To study one specific cancer type in detail, scientists started to create zebrafish carrying particular loss of function mutations (i.e. genes that lose activity due to a change), or overexpressing certain cancer-causing oncogenes (i.e. genes that cause cancer when they are overly active). Usually, this leads to the early development of only one – or at most a few – types of cancer. The first of these more specific models were acute lymphoblastic leukaemia (ALL) models, but nowadays there are models for cancers of various tissues, ranging from the brain to the pancreas.
Most of these mutant models were originally created using mutagenizing drugs followed by screening for a phenotype, but recently the research community has shifted to more targeted techniques. These make use of novel genome editing tools, such as the CRISPR-Cas9 system to switch off certain genes. The overexpression of specific genes on the other hand was usually achieved using proteins called transposases to integrate novel genetic information, but very recently the CRISPR-Cas9 system has also been tweaked to do the same.
Why study cancer in fish?
So why would anyone bother to go through this effort and do all this in fish, if we can just use the more closely related mice or rats? Apart from the lower expense and easier generation of large numbers of fish, the main reason why fish are used is that visualizing particular cells is much easier than in other organisms. This is mainly due to two factors: the existence of various transgenic fish lines in which a particular cell type is labelled, and the existence of transparent adult fish (the casper fish, as below).
Transparent fish like these Casper fish shown here allow researchers to track cells inside the body of adult fish much more easily than ever before
The ease of labelling specific cell types has been exploited elegantly for studying the clonal expansion of cancer cells that drives tumor growth in vivo as it happens, as well for the study of cancer metastases. Now that adult transparent zebrafish have enabled even easier in vivo imaging, the approach has been used successfully to visualize the process by which metastases arise and cancer cells distribute throughout the body.
Understanding the origins of melanoma
A recent paper from Charles Kaufman of the Harvard Stem Cell Institute and colleagues nicely illustrates how these advantages can be very powerful indeed. In this paper published in Science magazine, the researchers used a zebrafish melanoma model that they had developed a few years earlier which expresses gene variants associated with the cancer in humans, and combined this with a newly developed transgenic zebrafish line, in which cells expressing a gene known as Crestin, which is involved in early neural development , are labelled in green. The Crestin gene is normally not expressed in adult humans, but is switched on again in melanomas. This is also why this combination is interesting; emerging melanoma cells will re-express the normally silent gene and be labelled fluorescently.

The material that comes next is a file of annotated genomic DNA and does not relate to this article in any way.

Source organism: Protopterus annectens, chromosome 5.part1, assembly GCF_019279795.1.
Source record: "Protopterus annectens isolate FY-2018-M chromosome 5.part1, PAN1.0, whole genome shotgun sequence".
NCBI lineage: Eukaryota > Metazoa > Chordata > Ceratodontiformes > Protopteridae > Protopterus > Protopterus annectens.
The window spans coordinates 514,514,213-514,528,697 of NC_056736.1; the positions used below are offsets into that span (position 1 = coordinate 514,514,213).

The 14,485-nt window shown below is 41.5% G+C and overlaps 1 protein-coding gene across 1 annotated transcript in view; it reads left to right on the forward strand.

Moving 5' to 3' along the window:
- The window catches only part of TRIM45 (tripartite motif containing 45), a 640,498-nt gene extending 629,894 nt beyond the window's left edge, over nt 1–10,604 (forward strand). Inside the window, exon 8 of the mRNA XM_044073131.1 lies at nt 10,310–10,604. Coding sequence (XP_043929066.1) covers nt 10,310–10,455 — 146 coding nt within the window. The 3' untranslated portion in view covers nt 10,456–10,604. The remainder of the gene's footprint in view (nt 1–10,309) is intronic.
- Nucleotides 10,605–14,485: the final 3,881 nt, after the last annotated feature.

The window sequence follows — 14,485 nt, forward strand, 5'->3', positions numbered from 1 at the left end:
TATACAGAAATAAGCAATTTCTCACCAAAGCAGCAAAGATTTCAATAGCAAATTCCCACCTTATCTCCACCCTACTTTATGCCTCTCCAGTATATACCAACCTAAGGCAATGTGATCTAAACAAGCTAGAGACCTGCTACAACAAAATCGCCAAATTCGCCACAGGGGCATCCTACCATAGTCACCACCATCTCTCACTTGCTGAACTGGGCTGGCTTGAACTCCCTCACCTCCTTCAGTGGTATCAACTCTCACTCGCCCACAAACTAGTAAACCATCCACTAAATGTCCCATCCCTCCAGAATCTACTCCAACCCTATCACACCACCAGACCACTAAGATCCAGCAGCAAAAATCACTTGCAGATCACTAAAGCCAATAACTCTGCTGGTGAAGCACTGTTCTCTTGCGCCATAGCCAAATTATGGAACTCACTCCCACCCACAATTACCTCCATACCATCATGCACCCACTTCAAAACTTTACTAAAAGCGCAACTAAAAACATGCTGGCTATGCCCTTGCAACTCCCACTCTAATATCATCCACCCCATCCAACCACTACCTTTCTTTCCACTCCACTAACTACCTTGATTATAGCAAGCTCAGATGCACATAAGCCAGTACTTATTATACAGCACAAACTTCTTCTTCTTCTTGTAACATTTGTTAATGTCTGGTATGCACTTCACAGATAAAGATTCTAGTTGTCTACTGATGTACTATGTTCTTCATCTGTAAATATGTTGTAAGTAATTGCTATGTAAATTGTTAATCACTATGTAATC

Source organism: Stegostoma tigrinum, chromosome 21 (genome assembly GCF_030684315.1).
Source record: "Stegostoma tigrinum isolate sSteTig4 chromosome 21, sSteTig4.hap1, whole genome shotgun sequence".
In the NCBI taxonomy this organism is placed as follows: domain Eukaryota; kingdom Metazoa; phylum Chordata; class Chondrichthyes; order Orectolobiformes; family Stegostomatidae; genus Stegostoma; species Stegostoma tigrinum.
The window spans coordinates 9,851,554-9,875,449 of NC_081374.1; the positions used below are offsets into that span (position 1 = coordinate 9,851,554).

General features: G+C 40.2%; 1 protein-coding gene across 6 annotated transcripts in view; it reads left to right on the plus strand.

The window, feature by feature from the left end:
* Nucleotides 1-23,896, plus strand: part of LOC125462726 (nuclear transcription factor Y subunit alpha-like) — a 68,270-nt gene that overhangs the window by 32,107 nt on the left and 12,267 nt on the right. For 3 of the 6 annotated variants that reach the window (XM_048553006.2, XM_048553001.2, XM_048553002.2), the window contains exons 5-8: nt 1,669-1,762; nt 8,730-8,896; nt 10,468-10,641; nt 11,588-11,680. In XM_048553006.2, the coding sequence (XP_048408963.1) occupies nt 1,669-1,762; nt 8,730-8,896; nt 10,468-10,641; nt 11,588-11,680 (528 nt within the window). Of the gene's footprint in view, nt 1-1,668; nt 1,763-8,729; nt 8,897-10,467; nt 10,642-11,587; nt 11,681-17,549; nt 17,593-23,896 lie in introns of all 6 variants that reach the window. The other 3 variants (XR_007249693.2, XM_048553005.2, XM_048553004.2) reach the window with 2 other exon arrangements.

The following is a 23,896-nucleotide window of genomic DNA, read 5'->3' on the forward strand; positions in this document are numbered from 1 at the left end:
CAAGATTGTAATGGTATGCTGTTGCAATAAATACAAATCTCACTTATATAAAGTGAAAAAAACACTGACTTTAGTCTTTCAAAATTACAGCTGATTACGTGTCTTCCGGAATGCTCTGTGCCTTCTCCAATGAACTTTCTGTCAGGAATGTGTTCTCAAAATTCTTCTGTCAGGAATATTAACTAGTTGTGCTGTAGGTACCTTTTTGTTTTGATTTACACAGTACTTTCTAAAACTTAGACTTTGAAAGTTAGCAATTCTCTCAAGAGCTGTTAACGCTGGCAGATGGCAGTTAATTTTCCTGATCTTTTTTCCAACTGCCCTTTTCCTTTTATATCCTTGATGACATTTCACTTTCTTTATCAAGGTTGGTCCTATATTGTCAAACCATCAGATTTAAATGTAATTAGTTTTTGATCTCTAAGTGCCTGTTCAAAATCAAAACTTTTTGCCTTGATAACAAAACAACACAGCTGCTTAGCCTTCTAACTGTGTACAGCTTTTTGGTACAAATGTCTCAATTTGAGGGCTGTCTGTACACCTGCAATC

This method allowed the researchers to track melanoma development from the very first tumour cell to the macroscopically visible tumour comprised of millions of cells. The very early changes that have to occur for cancer to develop can now be studied at much greater detail than before, as these very early tumorigenic cells are extremely hard (or completely impossible) to distinguish from normal cells if they are not labelled. In this specific case the researchers identified the activation of several gene pathways that are usually involved in neural crest development in the embryo as key events in the initiation of melanoma, and believe that their findings could lead to a new genetic test for suspicious moles in patients. Their work suggests a model of cancer development where normal tissue becomes primed for cancer when oncogenes are activated and tumour suppressor genes are silenced or lost, but where cancer develops only when a cell in the tissue reverts to a more primitive, embryonic state and starts dividing.